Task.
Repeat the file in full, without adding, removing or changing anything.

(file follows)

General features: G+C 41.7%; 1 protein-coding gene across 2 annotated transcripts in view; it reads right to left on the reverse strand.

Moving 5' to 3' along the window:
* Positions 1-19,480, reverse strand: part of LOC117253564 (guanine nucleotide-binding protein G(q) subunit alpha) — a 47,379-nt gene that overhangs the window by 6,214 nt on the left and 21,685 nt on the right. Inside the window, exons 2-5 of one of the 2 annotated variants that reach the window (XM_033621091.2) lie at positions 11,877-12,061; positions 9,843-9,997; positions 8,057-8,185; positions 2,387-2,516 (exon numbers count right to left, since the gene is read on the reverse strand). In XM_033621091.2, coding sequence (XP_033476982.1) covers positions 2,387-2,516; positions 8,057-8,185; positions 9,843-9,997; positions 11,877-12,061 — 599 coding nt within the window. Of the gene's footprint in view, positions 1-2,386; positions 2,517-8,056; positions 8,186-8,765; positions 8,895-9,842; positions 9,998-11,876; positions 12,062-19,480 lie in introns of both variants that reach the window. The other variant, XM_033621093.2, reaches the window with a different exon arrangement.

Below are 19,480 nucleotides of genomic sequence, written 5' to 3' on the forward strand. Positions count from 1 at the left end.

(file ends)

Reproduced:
General features: G+C 41.7%; 1 protein-coding gene across 2 annotated transcripts in view; it reads right to left on the reverse strand.

Moving 5' to 3' along the window:
* Positions 1-19,480, reverse strand: part of LOC117253564 (guanine nucleotide-binding protein G(q) subunit alpha) — a 47,379-nt gene that overhangs the window by 6,214 nt on the left and 21,685 nt on the right. Inside the window, exons 2-5 of one of the 2 annotated variants that reach the window (XM_033621091.2) lie at positions 11,877-12,061; positions 9,843-9,997; positions 8,057-8,185; positions 2,387-2,516 (exon numbers count right to left, since the gene is read on the reverse strand). In XM_033621091.2, coding sequence (XP_033476982.1) covers positions 2,387-2,516; positions 8,057-8,185; positions 9,843-9,997; positions 11,877-12,061 — 599 coding nt within the window. Of the gene's footprint in view, positions 1-2,386; positions 2,517-8,056; positions 8,186-8,765; positions 8,895-9,842; positions 9,998-11,876; positions 12,062-19,480 lie in introns of both variants that reach the window. The other variant, XM_033621093.2, reaches the window with a different exon arrangement.

Below are 19,480 nucleotides of genomic sequence, written 5' to 3' on the forward strand. Positions count from 1 at the left end.